As the ACLU Recedes From Its Core Mission, FIRE Expands To Fill the Void
Because of the social media circus surrounding the Johnny Depp/Amber Heard defamation trial, it was easy to overlook one of the principal—yet least likely—actors in the courtroom drama: the American Civil Liberties Union (ACLU), which ghostwrote and placed the 2018 Washington Post op-ed by Heard about surviving domestic abuse that was the basis of the trial.
It’s only the latest example of how the group has in recent years strayed from its original mission of defending speech, no matter how vile. Awash with money after former President Donald Trump was elected, the ACLU transformed into an organization that championed progressive causes, undermining the principled neutrality that helped make it a powerful advocate for the rights of clients ranging from Nazis to socialists.
It questioned the due process rights of college students accused of sexual assault and harassment under Title IX rules. It ran partisan ads against Supreme Court nominee Brett Kavanaugh and for Georgia gubernatorial candidate Stacey Abrams, a move that current Executive Director Anthony Romero told The New York Times was a mistake. The ACLU also called for the federal government to forgive $50,000 per borrower in student loans.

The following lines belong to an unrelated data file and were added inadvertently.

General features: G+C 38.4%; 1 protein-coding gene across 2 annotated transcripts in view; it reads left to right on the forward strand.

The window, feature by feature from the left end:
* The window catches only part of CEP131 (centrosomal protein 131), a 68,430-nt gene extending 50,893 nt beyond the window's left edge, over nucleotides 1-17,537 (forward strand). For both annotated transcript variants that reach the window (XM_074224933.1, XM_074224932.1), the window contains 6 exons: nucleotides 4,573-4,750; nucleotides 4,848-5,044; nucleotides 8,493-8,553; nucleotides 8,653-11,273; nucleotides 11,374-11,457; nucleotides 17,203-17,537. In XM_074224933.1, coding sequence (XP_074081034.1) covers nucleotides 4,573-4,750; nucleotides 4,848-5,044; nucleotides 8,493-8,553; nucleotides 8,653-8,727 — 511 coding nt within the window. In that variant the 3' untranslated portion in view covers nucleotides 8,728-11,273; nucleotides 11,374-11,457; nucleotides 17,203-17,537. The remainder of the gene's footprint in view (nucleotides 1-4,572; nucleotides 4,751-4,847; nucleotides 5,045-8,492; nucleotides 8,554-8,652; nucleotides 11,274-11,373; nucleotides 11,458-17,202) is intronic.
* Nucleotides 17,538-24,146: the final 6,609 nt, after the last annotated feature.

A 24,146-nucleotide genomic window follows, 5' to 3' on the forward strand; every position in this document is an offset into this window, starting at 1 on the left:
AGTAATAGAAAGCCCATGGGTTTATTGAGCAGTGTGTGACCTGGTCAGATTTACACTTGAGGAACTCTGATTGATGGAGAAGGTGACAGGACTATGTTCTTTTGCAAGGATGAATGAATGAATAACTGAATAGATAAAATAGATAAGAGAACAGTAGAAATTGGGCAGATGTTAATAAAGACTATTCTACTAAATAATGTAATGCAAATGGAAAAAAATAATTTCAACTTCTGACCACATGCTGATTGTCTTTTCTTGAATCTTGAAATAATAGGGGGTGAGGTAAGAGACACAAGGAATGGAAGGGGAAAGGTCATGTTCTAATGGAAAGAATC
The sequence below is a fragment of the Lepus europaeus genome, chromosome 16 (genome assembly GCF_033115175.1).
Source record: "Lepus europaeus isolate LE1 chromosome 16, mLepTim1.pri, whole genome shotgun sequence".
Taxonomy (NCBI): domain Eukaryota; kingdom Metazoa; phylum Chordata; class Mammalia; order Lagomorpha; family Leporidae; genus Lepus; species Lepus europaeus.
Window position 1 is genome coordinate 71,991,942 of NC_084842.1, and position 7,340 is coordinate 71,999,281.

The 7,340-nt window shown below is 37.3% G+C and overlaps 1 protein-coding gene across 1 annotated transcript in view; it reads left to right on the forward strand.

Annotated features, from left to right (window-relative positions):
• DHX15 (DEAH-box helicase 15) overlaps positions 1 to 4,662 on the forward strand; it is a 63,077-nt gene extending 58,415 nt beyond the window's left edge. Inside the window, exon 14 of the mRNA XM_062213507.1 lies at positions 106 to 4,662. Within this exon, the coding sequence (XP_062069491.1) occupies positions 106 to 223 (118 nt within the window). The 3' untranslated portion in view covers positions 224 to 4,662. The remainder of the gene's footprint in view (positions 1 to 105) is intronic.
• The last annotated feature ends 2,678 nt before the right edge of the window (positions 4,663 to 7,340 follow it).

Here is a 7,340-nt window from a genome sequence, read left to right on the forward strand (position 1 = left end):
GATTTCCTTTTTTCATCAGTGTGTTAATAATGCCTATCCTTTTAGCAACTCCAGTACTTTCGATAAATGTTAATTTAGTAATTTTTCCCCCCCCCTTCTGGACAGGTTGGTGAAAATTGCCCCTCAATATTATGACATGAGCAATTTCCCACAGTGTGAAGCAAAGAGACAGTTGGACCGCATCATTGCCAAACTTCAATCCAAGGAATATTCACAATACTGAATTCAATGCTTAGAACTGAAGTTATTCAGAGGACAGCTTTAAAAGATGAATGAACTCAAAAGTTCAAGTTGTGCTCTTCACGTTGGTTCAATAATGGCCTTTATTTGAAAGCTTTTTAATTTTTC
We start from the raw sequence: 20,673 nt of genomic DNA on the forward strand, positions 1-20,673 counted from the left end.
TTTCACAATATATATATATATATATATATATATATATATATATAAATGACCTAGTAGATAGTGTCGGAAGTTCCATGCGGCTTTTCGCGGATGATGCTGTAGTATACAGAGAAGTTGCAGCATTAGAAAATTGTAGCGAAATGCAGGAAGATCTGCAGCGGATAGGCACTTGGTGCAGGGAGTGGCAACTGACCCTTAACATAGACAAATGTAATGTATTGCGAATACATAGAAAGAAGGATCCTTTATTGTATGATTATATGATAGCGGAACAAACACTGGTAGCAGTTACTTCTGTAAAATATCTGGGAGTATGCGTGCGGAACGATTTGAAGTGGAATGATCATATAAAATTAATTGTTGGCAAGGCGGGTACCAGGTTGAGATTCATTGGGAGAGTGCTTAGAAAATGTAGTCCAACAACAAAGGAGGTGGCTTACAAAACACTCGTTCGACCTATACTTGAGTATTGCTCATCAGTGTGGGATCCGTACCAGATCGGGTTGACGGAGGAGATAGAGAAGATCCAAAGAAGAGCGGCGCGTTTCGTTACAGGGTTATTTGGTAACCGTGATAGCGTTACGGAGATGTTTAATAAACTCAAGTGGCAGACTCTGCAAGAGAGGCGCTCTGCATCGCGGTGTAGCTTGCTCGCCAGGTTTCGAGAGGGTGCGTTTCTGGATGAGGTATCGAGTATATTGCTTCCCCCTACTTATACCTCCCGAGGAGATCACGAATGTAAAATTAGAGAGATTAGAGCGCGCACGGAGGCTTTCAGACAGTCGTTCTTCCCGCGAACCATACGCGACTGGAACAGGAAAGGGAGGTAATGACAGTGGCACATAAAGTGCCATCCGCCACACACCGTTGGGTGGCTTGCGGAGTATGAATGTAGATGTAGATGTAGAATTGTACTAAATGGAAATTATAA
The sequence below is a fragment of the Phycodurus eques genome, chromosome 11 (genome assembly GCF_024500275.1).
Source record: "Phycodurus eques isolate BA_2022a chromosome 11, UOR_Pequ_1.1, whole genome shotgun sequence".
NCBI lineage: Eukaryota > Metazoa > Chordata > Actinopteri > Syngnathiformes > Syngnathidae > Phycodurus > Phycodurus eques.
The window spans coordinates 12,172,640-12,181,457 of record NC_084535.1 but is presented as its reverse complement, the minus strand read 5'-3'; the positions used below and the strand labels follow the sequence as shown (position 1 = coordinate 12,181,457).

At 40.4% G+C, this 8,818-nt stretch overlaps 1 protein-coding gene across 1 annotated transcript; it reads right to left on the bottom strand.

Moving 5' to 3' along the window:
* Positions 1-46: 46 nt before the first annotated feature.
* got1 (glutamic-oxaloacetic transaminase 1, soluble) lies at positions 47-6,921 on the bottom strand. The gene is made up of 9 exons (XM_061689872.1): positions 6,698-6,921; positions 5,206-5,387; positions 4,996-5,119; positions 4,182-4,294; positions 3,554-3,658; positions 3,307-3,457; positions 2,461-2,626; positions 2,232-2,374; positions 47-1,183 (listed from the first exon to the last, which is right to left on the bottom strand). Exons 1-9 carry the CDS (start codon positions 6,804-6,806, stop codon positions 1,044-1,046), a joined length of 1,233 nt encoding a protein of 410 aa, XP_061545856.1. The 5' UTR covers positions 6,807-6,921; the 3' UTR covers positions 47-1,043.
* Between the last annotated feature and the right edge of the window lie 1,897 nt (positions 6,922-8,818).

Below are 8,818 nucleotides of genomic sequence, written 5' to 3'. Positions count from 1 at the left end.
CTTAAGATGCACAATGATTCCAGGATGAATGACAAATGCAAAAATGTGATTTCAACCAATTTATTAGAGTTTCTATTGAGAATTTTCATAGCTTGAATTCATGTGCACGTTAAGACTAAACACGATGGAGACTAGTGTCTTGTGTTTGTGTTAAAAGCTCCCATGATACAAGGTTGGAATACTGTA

As the ACLU recedes from its mission, enter another free speech organization, the Foundation for Individual Rights in Education, or FIRE. Founded in 1999 to combat speech codes on college campuses, FIRE is expanding to go well beyond the university and changing its name to the Foundation for Individual Rights and Expression. The group has raised $29 million toward a three-year “litigation, opinion research and public education campaign aimed at boosting and solidifying support for free-speech values.”
“I think there have been better moments for freedom of speech when it comes to the culture,” says FIRE’s president, Greg Lukianoff. “When it comes to the law, the law is about as good as it’s ever been. But when it comes to the culture, our argument is that it’s gotten a lot worse and that we don’t have to accept it.”
Lukianoff tells Reason that FIRE’s new initiatives have been in the works for years, but gained urgency during the COVID lockdowns. “Pretty much from day one, people have been asking us to take our advocacy off campus to an extent nationally,” he says. “But 2020 was such a scarily bad year for freedom of speech on campus and off, we decided to accelerate that process.” Despite 80 percent of campuses being clo
Article from Reason.com